(Rated: PG-13 [MPAA] for mature thematic content, including disturbing images and descriptions; directed by Nick Searcy; stars Dean Cain, Janine Turner, Nick Searcy; run time: 93 min.)
by Peter Scaer
Hollywood fancies itself as the nation’s conscience, patting itself on the back for shining the light of truth on the dangers of nuclear energy, corrupt politicians, police violence, religious extremism, capitalist excess, and so much more.
Such films are typically branded Oscar-worthy.
“Gosnell: The Trial of America’s Biggest Serial Killer” would seem to check all the boxes. “Gosnell” tells a tale of power misused and abuse covered up, of women mistreated and children done unspeakable harm.
And yet, among the mainstream press, it’s difficult to find a reviewer who will touch it.
“Gosnell” is a well-crafted thriller with superb acting all around.
Sarah Jane Morris and Dean Cain offer subdued but powerful performances. Earl Billings, who plays Dr. Gosnell, puts in an Oscar-worthy performance, conveying an understated creepiness.
The director never overplays his hand, though viewers should bring tissues for the closing credits, accompanied by the song, “We Are the Innocent.” The drama is real.
Throughout the movie, the characters themselves remind us that the Gosnell trial was not about abortion. In point of fact, Dr. Gosnell slit the necks of babies born alive, and did so routinely.
But perhaps some of the most devastating moments come when a good, sanitary and lawful abortionist, Dr. North (played by Janine Turner of “Northern Exposure” fame), is called to the witness stand.
To show Gosnell’s shoddy work, Dr. North speaks with pride about how she performed abortions according to medically approved standards, using only well-trained assistants.
But as Dr. North is pressed about how abortion is performed, she describes, in a straightforward manner, a typical abortion, consisting of saline poisoning, the using of crushing forceps, and the sucking out of the gray matter, namely the brain, so that the baby’s head will collapse and the lifeless body can be delivered.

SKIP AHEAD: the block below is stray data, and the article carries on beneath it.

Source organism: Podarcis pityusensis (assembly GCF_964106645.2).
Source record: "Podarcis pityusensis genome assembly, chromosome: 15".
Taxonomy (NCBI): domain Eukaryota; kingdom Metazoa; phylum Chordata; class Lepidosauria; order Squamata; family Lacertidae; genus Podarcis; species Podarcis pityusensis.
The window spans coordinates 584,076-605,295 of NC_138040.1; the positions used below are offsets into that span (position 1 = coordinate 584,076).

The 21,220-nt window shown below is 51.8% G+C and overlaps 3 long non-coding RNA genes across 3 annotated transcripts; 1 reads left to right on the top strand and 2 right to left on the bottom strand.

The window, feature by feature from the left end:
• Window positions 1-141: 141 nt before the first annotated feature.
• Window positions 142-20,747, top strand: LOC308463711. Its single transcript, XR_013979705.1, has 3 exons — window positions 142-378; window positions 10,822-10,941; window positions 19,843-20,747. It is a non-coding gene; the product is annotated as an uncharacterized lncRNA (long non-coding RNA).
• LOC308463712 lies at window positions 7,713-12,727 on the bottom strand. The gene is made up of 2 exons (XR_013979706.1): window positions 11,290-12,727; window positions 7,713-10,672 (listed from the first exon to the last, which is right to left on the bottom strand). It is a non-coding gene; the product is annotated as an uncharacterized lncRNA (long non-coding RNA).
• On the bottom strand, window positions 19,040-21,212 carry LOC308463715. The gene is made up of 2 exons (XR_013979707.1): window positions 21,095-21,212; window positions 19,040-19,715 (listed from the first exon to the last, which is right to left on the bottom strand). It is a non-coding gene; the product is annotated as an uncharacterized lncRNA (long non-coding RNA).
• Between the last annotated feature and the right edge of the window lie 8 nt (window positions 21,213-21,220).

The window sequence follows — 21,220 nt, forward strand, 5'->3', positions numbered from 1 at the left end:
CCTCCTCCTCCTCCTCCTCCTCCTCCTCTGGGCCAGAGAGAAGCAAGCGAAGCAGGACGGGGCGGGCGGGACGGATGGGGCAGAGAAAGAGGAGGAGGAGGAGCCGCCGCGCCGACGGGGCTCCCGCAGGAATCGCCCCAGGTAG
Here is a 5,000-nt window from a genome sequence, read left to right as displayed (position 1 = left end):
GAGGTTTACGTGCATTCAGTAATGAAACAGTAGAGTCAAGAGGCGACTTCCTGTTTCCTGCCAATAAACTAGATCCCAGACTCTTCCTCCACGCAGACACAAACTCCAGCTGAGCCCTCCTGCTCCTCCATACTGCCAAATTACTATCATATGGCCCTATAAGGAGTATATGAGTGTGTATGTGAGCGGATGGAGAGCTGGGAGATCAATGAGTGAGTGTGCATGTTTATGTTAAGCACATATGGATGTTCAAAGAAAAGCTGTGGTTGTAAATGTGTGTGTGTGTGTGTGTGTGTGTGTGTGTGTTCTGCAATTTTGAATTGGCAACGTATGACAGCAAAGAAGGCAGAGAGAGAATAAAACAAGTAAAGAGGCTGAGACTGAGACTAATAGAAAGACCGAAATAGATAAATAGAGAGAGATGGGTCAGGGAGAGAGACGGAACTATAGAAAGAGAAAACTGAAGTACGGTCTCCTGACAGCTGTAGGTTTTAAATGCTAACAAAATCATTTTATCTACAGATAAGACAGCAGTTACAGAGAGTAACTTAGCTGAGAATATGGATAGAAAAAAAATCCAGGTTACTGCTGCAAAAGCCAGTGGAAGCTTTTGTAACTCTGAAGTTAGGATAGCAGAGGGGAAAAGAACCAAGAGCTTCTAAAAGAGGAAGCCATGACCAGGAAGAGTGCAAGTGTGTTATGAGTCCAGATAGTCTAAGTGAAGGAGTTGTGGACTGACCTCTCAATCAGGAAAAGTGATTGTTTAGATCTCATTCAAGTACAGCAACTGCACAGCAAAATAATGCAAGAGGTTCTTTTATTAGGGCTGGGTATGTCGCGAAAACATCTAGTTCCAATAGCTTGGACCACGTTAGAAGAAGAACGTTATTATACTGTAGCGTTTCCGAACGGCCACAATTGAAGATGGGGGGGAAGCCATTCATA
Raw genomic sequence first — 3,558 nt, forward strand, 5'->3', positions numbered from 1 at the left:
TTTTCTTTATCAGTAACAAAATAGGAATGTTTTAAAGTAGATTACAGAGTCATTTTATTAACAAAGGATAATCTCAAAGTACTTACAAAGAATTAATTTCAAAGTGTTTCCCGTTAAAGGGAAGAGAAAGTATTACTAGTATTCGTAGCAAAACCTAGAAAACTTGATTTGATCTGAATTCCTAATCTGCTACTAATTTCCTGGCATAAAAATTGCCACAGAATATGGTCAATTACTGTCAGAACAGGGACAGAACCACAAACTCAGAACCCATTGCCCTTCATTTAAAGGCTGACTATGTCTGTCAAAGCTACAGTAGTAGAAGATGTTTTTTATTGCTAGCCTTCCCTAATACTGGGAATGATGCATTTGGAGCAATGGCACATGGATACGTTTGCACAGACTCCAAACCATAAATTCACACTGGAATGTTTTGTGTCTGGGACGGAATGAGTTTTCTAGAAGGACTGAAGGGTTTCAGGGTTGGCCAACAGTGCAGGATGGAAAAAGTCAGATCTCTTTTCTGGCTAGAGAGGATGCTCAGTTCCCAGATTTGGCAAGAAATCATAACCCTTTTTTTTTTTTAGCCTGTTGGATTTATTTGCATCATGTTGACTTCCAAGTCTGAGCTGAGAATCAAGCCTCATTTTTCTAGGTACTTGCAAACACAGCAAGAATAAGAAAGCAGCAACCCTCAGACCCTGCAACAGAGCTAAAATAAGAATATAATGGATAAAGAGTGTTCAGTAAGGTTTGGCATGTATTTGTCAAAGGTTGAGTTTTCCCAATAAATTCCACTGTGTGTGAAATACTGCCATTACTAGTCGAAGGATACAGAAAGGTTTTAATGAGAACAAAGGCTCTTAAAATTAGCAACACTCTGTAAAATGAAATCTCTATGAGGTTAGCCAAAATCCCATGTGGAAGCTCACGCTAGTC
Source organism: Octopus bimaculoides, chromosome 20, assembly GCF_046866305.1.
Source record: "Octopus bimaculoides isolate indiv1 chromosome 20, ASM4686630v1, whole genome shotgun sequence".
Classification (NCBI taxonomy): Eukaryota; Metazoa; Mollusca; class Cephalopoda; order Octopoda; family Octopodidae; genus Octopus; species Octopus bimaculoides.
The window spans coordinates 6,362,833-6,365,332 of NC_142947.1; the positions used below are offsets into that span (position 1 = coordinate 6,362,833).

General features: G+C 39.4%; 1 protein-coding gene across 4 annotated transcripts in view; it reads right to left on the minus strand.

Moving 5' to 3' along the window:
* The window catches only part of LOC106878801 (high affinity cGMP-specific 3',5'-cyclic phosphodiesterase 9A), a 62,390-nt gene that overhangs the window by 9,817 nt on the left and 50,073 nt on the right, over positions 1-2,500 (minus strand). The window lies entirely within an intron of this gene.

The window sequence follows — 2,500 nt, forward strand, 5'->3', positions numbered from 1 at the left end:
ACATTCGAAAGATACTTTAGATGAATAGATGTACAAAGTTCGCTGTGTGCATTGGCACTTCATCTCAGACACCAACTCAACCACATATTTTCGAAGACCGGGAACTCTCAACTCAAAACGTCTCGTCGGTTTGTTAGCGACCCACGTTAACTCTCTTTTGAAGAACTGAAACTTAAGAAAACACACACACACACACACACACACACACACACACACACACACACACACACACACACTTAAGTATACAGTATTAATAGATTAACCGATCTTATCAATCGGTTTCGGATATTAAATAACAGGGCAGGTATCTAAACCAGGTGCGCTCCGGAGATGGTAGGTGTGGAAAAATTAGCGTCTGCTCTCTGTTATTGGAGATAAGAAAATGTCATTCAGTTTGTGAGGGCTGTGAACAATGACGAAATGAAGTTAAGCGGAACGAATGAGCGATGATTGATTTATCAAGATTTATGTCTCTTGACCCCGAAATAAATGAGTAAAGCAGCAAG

Was the trial about abortion? No, but yes.
How could you tell the difference, really, between a child born alive and one snuffed out in the womb? Abortion or infanticide? You say potato, I say … . You get the point.
Takeaways? Well, it’s remarkable how the state covered up the whole mess for so long.
Nobody, but nobody, wanted to touch the clinic with a 10-foot pole. Not the health inspectors, not the medical community, and, shame upon shame, not Governor Tom Ridge of “Homeland Security” fame, who told his people not to look into anything.
We all know that abortion is a hot-button issue.
Who wants to get involved? Being a Good Samaritan can be so inconvenient. What will people think of us?
For the very reasons so few people initially covered the trial, so few reviewers wish to review it. And for these very same reasons, some potential movie-goers are staying away.
But there it was.
In Gosnell’s abortion clinic we see filth, utter filth. Baby parts in the fridge, drugs administered haphazardly, poor women poorly treated, children put to death in the womb and out.
In spite of all this, you don’t have to worry about graphic scenes. There really are none. High-schoolers should be encouraged to go. You will never see the faces of the dead.
Instead, as you gaze upon the screen, you will be presented with the faces of those who look at the faces.
What you will see is what America should look like, eyes open, mouth agape, followed by cheeks with tears streaming down.
Yes, we are the innocent. That is the song the children would sing, if only they had a voice.
As a bonus for Lutherans, there is in the movie a blogger, an investigative reporter who brought all this to the attention of the media.
The somewhat fictionalized character is called Mollie. Well, I know the real-life Mollie, and she’s the daughter of a Lutheran pastor.
You may well have seen her on Fox News or read her articles in “The Federalist.” She’s a hero. And that’s what these children need. Heroes — like Mollie, and like you and me. See you at the movies.
The Rev. Dr. Peter Scaer is associate professor of Exegetical Theology and director of the M.A. program at Concordia Theological Seminary, Fort Wayne, Ind. He also serves as president of Allen County Right to Life and is a founding member of Shepherds United, an ecumenical Christian group formed to defend life, natural marriage and religious liberty.
Posted Oct. 18, 2018